(Bloomberg) Oil traded near $51 a barrel on concerns record output by Saudi Arabia will exacerbate a supply glut as President Donald Trump continues to call for lower prices.
Futures in New York halted a decline, after slumping 7.7 percent to the lowest level in more than a year on Friday. Saudi Arabia is pumping as much as 11.2 million barrels of crude a day, the most since the kingdom extracted its first oil eight decades ago, according to a person familiar with the matter. Trump reiterated his view that falling oil prices are great even after the U.S. benchmark plunged the most last week since January 2016.
The American crude marker teeters near the $50 threshold as the Saudi output surge combines with larger-than-expected volumes of Iranian oil flowing into international markets after Trump granted waivers to some nations. In the U.S., growing inventories have added to the pressure on prices. Traders are assessing whether the Organization of Petroleum Exporting Countries and its allies will decide to trim output when they meet early next month in Vienna.
“While all eyes are on what OPEC will decide at the upcoming meeting, investors see a loosening supply and demand balance,” Tomomichi Akuta, a senior economist at Mitsubishi UFJ Research and Consulting Co., said by phone from Tokyo. “Saudis may have to give consideration to Trump’s wish for lower crude prices.”
West Texas Intermediate for January rose 84 cents to $51.26 a barrel on the New York Mercantile Exchange at 8:15 a.m. in London. The contract plummeted 10.7 percent last week to $50.42. There was no settlement on Thursday due to the U.S. Thanksgiving holiday. Total volume traded was 72 percent above the 100-day average.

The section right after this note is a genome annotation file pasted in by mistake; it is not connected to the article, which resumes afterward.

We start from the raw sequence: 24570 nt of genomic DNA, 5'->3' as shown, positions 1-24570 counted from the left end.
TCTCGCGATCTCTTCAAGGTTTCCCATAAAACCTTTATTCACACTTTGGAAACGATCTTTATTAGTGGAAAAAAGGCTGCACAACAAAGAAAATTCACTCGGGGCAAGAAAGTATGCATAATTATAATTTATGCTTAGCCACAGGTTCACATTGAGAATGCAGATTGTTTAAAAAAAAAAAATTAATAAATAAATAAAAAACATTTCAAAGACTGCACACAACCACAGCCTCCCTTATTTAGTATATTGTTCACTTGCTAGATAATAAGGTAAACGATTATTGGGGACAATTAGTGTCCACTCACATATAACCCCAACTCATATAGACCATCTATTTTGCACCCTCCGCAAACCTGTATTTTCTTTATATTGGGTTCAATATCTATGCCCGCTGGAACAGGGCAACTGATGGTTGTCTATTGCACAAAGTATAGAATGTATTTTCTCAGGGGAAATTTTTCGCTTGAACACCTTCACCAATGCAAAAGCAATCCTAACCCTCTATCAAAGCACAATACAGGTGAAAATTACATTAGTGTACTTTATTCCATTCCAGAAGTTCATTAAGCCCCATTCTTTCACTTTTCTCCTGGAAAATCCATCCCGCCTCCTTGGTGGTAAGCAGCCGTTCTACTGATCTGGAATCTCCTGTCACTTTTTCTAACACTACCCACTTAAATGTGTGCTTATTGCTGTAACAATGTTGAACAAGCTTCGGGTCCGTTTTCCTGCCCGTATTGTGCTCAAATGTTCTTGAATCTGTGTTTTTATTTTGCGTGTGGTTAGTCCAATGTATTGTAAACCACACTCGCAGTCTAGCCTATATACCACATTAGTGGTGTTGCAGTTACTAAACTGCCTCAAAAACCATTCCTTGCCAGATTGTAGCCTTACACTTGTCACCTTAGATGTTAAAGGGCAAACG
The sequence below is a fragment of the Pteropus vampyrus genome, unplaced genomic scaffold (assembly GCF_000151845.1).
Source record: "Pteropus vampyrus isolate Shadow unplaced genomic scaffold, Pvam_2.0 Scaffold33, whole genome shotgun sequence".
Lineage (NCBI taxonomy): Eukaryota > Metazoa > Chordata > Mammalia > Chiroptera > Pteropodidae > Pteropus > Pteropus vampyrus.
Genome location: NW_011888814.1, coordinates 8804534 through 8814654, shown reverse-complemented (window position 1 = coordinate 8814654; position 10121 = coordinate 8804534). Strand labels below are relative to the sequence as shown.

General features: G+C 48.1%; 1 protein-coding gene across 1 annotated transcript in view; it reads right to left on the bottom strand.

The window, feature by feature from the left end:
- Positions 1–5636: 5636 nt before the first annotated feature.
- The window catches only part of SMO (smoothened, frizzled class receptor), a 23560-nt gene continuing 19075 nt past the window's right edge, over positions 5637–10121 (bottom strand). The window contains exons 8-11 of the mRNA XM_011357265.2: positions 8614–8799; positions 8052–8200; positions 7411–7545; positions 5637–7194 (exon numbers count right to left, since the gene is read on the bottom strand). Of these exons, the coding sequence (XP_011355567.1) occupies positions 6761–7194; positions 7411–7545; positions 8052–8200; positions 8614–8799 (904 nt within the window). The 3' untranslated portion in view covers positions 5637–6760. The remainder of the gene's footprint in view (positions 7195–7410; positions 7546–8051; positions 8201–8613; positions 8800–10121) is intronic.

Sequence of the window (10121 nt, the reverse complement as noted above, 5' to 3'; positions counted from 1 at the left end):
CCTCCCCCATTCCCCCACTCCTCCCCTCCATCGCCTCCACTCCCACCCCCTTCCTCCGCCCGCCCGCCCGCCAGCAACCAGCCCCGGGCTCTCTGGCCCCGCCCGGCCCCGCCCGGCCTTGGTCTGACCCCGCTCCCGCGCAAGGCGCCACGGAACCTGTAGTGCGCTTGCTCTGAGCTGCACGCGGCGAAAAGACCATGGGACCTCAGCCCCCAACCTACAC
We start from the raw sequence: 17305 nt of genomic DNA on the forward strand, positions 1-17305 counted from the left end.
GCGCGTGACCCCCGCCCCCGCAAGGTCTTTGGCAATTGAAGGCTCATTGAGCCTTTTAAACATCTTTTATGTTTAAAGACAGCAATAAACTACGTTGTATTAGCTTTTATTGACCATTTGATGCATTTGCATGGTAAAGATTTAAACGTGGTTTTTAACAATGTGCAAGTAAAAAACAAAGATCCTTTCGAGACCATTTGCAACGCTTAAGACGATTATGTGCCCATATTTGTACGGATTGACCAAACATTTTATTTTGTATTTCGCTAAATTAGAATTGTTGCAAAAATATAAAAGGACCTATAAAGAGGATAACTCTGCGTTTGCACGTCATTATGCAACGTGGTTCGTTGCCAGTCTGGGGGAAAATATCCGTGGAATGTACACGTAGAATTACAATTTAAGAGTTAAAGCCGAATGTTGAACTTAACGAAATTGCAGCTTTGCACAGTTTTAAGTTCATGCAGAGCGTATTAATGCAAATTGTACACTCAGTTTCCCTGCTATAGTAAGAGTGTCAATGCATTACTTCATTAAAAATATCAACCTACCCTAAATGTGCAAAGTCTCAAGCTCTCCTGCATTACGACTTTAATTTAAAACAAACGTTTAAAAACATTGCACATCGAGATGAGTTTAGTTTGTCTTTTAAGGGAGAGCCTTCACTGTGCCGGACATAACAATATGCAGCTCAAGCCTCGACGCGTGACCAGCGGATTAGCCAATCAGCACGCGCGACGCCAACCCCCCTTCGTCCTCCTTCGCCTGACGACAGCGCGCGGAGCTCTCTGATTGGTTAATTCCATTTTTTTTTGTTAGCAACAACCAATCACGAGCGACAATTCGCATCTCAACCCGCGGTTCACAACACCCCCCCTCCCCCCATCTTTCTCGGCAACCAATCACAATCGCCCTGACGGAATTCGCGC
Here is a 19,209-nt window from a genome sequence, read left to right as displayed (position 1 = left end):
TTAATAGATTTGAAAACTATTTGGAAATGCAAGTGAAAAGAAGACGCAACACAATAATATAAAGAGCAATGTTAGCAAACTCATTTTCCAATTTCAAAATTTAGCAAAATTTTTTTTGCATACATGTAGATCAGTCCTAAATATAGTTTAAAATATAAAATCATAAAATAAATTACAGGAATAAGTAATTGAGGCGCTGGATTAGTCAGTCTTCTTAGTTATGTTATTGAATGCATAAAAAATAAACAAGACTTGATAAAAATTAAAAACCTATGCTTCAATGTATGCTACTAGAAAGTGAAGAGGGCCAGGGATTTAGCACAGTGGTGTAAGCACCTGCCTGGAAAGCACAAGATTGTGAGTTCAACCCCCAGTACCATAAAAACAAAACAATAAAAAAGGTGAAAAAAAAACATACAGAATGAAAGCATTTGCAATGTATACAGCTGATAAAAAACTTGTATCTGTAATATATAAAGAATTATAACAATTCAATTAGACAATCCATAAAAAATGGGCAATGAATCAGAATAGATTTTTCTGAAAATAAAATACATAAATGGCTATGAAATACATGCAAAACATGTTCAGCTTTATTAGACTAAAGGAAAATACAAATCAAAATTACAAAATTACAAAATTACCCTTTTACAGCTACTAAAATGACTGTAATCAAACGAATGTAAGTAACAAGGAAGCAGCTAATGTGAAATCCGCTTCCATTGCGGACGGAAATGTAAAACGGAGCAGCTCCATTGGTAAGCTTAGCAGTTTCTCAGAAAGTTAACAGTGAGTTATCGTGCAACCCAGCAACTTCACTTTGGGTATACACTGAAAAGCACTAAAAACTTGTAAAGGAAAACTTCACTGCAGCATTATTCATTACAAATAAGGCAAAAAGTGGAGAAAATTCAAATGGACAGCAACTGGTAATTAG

Brent for January settlement climbed $1.34 to $60.14 a barrel on London’s ICE Futures Europe exchange. The contract slumped on Friday to below the $60 threshold for the first time since October 2017. The global benchmark traded at a $8.87 premium to WTI.
Trump, who’s made his opposition to OPEC a regular theme, has continued to comment on Twitter about the benefits of cheaper crude. He thanked Saudi Arabia last week for lower oil prices. He has also been critical of the Fed, describing the central bank as a “problem” as he called for lower interest rates.
Saudi Arabia may be doing its share of lowering prices amid mounting pressure from Trump. Yet Energy Minister Khalid Al-Falih said last week that demand for Saudi crude may be lower in January than in December and his country will not export oil that customers don’t need.
OPEC and its partners are set to meet on Dec. 6 in Vienna, but the direction of next year’s oil prices may well be decided later this week when the key decision makers are set to gather on the sidelines of the G20 summit in Buenos Aires. The Saudi crown prince and Russian president are both said to be in the Argentinian capital, along with their energy ministers.